As published in the Providence Journal, December 20, 2015.
My brothers and I were home alone, watching “A Charlie Brown Christmas” on our black-and-white TV, when the doorbell rang. It was Mrs. Ricci, bundled against the cold, here to drop off a fake Christmas tree from the store where she worked.
We lugged the large cardboard box through the doorway.
“Your mother’s going to love it!” Mrs. Ricci said before disappearing back into the night.
I wasn’t so sure. My grandfather had suggested we get an artificial tree from Mrs. Ricci the previous Christmas. She lived downstairs from him in his double-decker, three blocks from our house in Providence. But my mom had declined. Instead, we had gone to the farmers’ market on Valley Street and picked out a lopsided balsam fir, as we had always done — except now my older brother, Rob, not my father, tied the tree to the top of our blue Ford Maverick.
At 14, Rob did a lot of things that our dad used to do when he lived with us.
I sensed my mom, along with Charlie Brown, didn’t like fake Christmas trees. I also sensed she didn’t like being told what to do — least of all by her father. But she had apparently relented, because now there was this artificial tree in our living room.
“Let’s put it up!” Rob said.
“Without Mom?” I said.
“We’ll surprise her.”
My stomach tightened. I was wary of surprises, especially ones that involved my mother. Hers was a house of rules, many of them posted on the refrigerator at eye level. And I was adept in my compliance. I made sure to get home in time for supper, loaded the dishwasher, and looked after my younger brother, James, then age 6 — all to avoid incurring Mom’s wrath.
Rob had no such anxieties.
“We’ve got an hour and a half before she gets back,” he said, pulling the fake tree out of the box.
Our mom was at her class at Johnson & Wales, where she was pursuing an associate’s degree in fashion merchandising. We didn’t know it then, but she had visions of opening a women’s clothing boutique someday.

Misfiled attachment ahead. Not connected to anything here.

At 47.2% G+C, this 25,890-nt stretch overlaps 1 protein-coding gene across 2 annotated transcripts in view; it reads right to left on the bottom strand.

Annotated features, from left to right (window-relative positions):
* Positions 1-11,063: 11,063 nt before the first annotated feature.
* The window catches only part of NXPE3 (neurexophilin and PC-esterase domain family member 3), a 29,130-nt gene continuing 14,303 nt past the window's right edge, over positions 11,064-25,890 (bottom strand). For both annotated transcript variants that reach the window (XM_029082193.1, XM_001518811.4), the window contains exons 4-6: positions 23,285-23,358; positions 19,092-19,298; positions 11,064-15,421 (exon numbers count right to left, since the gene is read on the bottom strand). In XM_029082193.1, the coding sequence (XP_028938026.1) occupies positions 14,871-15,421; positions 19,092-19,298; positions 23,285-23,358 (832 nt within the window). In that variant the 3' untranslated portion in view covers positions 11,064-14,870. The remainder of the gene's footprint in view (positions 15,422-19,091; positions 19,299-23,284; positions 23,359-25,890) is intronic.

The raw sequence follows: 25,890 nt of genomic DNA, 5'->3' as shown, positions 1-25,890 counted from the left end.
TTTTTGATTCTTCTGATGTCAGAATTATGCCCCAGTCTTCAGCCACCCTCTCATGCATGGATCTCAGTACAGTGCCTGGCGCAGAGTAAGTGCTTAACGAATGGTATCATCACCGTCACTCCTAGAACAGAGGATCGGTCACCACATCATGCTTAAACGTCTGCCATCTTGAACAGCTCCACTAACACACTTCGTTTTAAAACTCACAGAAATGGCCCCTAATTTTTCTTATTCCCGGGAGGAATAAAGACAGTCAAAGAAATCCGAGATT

She hadn’t gone to college after graduating from Mount Pleasant High School. At that time, her father said she had to go to work at his children’s-wear store on Federal Hill — she would replace her oldest sister, who was starting a family. My mom sold christening sets and communion dresses until she turned 23 and got married. And now, after the divorce, she had gone back to the store, working six days a week.
James and I ran to the chilly basement to excavate the Christmas decorations from some cabinets near the washer and dryer. Upstairs, Rob positioned the tree in the corner by the hi-fi.
We draped the synthetic branches with colored lights and hung all the familiar ornaments. Our favorites were the ones that we had made: a Table Talk pie tin graced by a glued-in illustration of the Nativity; a Popsicle-stick reindeer with a red-gumdrop nose; a construction-paper chain lovingly looped by one of us at Robert F. Kennedy School.
James set up the manger scene, careful not to inflict further injury on the plaster donkey whose broken leg was held together by a Scotch-tape cast. Rob and I put the electric candles in the windows, igniting their orange bulbs with a twist.
We turned off the overhead light. The living room, with a faint scent of plastic, glowed. The artificial tree suddenly felt a lot less fake.
We were back in the den, watching TV, when the front door creaked open.
“How nice to see the lights in the windows!” my mother called out.
We ran to the living room.
“Oh, my,” she said, gazing at the tree. “It’s absolutely beautiful!” She looked around the room, her face beaming. “You boys did all this for me?”
Our mom stood motionless and silent for a moment, and then wiped one of her eyes. We hadn’t seen her so happy in a long time.
Christmas had come early.